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Lisle Rose on: Being the First to the North Pole
Lisle Rose Q: What did it mean for Byrd to be the first to fly to the pole?

LR: Byrd had to be first in anything he did. I think he felt always that it wasn't worth doing unless he was the first person to do it. He was the first boy from Winchester and probably from Virginia ever to go to the Philippines and go around the world at the age of 12. He had to be first at things. Again, you don't do what everybody else has done, even what one other person has done. You do the single gesture that nothing, that no one else has done before, flying to the North Pole, flying to the South Pole, flying with a much larger airplane and three or four other people to Paris instead of just doing it on your own. The sort of thing that would make a distinctive mark in the world that he would be remembered by. No one will ever take away from Dick Byrd the fact that he was the first person ever to fly to the South Pole along with three other companions. But he was the one who made that trip, he was the one who set himself up and defined the trip as something that he alone had done. And this meant everything in the world to him. It was what he was.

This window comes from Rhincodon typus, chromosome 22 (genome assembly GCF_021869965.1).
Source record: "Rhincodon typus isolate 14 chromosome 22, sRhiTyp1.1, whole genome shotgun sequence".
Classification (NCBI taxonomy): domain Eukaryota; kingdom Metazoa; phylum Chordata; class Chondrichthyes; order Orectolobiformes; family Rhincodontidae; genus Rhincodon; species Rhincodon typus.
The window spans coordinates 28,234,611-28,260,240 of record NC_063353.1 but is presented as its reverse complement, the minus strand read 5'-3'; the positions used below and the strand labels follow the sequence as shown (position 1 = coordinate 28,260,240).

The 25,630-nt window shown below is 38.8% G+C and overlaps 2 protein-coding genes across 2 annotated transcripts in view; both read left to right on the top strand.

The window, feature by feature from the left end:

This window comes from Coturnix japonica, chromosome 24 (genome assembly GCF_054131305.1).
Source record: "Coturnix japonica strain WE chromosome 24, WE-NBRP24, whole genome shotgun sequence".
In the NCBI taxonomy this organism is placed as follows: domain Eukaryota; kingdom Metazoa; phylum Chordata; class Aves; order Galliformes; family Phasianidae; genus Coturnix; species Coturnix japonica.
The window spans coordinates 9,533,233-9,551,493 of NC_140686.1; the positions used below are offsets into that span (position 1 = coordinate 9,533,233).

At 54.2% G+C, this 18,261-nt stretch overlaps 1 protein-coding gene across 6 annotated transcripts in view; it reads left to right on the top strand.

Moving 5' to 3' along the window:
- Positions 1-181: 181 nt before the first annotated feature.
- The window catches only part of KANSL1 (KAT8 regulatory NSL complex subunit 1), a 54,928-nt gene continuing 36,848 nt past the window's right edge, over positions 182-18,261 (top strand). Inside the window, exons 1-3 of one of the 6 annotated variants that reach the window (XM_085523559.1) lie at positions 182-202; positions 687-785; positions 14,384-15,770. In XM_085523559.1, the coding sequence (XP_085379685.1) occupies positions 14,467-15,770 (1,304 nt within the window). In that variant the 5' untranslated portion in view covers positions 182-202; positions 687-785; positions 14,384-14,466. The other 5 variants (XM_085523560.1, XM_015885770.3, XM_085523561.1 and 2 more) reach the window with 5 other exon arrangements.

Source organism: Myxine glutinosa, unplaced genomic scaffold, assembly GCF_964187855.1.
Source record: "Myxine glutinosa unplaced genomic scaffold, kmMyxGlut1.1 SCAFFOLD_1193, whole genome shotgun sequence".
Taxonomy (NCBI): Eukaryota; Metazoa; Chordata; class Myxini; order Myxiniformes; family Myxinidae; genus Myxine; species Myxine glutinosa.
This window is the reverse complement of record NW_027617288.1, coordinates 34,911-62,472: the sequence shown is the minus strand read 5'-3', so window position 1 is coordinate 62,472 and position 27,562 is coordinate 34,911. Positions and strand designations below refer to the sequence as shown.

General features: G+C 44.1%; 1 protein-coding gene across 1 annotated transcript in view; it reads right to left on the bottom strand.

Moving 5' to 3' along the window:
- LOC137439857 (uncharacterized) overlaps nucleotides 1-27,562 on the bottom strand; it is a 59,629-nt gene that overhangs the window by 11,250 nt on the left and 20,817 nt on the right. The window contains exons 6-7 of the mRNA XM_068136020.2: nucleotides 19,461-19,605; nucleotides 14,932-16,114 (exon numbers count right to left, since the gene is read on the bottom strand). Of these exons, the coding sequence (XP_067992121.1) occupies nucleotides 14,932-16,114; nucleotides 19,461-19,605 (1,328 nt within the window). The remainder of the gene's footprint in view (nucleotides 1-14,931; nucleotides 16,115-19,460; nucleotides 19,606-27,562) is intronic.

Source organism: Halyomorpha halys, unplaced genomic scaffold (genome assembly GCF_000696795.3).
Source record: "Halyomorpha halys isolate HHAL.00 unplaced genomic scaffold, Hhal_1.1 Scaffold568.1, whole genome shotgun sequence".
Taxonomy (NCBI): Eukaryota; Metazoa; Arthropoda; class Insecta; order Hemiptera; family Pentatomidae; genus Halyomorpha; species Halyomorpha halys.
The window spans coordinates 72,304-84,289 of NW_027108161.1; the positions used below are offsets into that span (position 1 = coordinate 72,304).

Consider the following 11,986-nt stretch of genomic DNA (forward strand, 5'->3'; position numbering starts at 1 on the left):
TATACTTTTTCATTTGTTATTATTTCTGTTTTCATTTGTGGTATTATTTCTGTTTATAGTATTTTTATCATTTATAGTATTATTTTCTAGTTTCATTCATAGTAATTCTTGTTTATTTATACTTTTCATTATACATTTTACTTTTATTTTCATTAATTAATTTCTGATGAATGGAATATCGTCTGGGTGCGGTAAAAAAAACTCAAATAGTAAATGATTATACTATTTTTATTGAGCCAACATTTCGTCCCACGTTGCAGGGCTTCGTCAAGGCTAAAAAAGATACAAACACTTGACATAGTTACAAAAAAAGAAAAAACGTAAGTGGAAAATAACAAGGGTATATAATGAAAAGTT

Q: What were the pressures on Byrd to make it to the Pole? Wasn't he in debt?

LR: Well, flying to the North Pole was a real make or break problem for Dick Byrd, because, first of all he had made a big deal about this. He had gotten a great deal of money, he had generated a large amount, necessarily generated a large amount of publicity in order to get the money. This was also a time, and you want to remember this was a time of real spread eagle nationalism in a lot of the country. The Americans were going up against the Scandinavians. And the Arctic had always been a Scandinavian preserve. And the polar regions had. Scandinavian and British, those were the people who had really done a lot of work in the Arctic region, Peary and Cook were kind of interlopers in that sense. So again it was the United States against the world and so on. And Dick Byrd had exploited this attitude. At the same time he knew very little, nobody knew anything, no one was an expert in polar flying, in heavier than air machines. For example, at Spitsbergen he had some very serious problems with overload of the plane, with trying to get it off the ground. They cracked up once, they busted a ski. There was serious question for a moment as to whether or not they had actually busted up the airframe to the point where it was unflyable. So here's a guy who's facing a real crisis, he's several thousand dollars, more than several thousand dollars in debt. He's got radio contracts, the press is on him, to be the great, polar hero. And he's up there in Spitsbergen with what may be a busted airplane and frankly not a great deal of understanding of what the requirements and demands and risks of polar flying were. He knew them generally but he didn't know them specifically until he began the operation itself and found out how difficult it was.

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